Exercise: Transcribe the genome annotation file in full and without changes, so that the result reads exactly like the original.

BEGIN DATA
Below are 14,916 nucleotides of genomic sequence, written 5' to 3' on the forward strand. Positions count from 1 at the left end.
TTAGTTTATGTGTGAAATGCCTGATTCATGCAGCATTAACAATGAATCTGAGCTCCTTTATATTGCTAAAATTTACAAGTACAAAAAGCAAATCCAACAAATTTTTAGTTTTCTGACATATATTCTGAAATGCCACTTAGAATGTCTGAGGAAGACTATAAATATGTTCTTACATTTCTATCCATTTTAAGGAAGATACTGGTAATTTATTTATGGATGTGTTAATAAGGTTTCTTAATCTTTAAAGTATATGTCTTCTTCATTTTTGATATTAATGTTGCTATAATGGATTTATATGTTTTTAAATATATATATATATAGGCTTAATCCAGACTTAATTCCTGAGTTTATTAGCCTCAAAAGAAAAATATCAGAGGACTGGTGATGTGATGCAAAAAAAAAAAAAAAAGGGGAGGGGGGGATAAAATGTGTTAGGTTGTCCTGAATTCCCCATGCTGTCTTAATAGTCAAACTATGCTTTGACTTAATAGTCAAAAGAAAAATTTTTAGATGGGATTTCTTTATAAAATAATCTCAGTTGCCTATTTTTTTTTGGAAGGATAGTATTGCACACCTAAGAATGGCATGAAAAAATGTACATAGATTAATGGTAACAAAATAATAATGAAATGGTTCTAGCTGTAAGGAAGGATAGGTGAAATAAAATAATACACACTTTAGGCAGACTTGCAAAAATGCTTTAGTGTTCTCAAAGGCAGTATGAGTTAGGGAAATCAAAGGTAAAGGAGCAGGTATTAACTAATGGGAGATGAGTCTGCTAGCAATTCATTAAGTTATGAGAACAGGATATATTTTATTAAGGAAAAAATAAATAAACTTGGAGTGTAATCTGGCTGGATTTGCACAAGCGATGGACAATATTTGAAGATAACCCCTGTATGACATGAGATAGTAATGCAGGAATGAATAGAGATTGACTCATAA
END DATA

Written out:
Below are 14,916 nucleotides of genomic sequence, written 5' to 3' on the forward strand. Positions count from 1 at the left end.
TTAGTTTATGTGTGAAATGCCTGATTCATGCAGCATTAACAATGAATCTGAGCTCCTTTATATTGCTAAAATTTACAAGTACAAAAAGCAAATCCAACAAATTTTTAGTTTTCTGACATATATTCTGAAATGCCACTTAGAATGTCTGAGGAAGACTATAAATATGTTCTTACATTTCTATCCATTTTAAGGAAGATACTGGTAATTTATTTATGGATGTGTTAATAAGGTTTCTTAATCTTTAAAGTATATGTCTTCTTCATTTTTGATATTAATGTTGCTATAATGGATTTATATGTTTTTAAATATATATATATATAGGCTTAATCCAGACTTAATTCCTGAGTTTATTAGCCTCAAAAGAAAAATATCAGAGGACTGGTGATGTGATGCAAAAAAAAAAAAAAAAGGGGAGGGGGGGATAAAATGTGTTAGGTTGTCCTGAATTCCCCATGCTGTCTTAATAGTCAAACTATGCTTTGACTTAATAGTCAAAAGAAAAATTTTTAGATGGGATTTCTTTATAAAATAATCTCAGTTGCCTATTTTTTTTTGGAAGGATAGTATTGCACACCTAAGAATGGCATGAAAAAATGTACATAGATTAATGGTAACAAAATAATAATGAAATGGTTCTAGCTGTAAGGAAGGATAGGTGAAATAAAATAATACACACTTTAGGCAGACTTGCAAAAATGCTTTAGTGTTCTCAAAGGCAGTATGAGTTAGGGAAATCAAAGGTAAAGGAGCAGGTATTAACTAATGGGAGATGAGTCTGCTAGCAATTCATTAAGTTATGAGAACAGGATATATTTTATTAAGGAAAAAATAAATAAACTTGGAGTGTAATCTGGCTGGATTTGCACAAGCGATGGACAATATTTGAAGATAACCCCTGTATGACATGAGATAGTAATGCAGGAATGAATAGAGATTGACTCATAA